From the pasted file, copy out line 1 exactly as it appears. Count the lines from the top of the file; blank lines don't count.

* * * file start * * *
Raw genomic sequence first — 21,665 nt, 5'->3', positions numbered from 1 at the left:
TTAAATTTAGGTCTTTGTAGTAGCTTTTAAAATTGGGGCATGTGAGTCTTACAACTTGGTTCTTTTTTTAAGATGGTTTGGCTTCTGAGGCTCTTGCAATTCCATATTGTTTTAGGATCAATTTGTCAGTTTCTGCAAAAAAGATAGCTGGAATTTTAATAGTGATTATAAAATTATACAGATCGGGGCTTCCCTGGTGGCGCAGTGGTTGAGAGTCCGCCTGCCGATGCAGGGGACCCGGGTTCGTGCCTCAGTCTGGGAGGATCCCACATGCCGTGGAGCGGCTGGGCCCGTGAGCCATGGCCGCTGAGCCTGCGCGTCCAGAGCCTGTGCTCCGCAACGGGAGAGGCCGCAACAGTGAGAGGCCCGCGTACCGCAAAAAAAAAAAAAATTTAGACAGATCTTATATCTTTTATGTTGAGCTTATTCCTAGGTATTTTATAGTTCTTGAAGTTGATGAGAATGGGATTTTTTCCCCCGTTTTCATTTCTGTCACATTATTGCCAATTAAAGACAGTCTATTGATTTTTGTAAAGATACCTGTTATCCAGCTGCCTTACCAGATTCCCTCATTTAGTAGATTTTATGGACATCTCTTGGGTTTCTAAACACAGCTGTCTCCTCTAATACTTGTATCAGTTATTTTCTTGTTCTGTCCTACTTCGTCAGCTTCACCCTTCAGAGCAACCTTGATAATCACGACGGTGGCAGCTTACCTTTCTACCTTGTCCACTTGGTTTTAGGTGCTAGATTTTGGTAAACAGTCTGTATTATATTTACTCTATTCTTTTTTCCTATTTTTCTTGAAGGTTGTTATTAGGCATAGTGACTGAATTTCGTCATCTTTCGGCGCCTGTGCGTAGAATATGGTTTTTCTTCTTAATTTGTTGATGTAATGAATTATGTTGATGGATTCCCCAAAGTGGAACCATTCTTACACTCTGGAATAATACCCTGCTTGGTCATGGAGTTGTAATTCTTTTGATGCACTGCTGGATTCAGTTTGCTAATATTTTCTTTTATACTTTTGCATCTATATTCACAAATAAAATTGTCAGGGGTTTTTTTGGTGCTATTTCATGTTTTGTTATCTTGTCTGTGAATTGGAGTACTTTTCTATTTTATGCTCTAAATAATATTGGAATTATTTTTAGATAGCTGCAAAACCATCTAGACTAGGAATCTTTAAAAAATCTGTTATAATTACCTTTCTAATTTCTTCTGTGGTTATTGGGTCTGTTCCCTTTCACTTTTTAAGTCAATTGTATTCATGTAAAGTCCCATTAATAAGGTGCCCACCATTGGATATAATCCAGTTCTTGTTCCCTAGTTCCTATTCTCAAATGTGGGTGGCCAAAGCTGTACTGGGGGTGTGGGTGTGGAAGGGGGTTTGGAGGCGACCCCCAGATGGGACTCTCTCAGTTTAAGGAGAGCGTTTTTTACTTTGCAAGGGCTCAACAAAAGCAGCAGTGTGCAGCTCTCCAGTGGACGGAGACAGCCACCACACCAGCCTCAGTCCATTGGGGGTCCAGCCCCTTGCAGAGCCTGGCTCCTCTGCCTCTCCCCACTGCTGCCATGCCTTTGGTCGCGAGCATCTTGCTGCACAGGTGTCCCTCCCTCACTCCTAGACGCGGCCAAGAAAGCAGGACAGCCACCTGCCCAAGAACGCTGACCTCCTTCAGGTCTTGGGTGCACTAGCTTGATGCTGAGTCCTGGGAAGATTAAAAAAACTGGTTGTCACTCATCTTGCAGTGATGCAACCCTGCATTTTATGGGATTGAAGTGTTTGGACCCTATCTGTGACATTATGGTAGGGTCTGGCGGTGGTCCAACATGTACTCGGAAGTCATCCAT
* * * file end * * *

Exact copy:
Raw genomic sequence first — 21,665 nt, 5'->3', positions numbered from 1 at the left: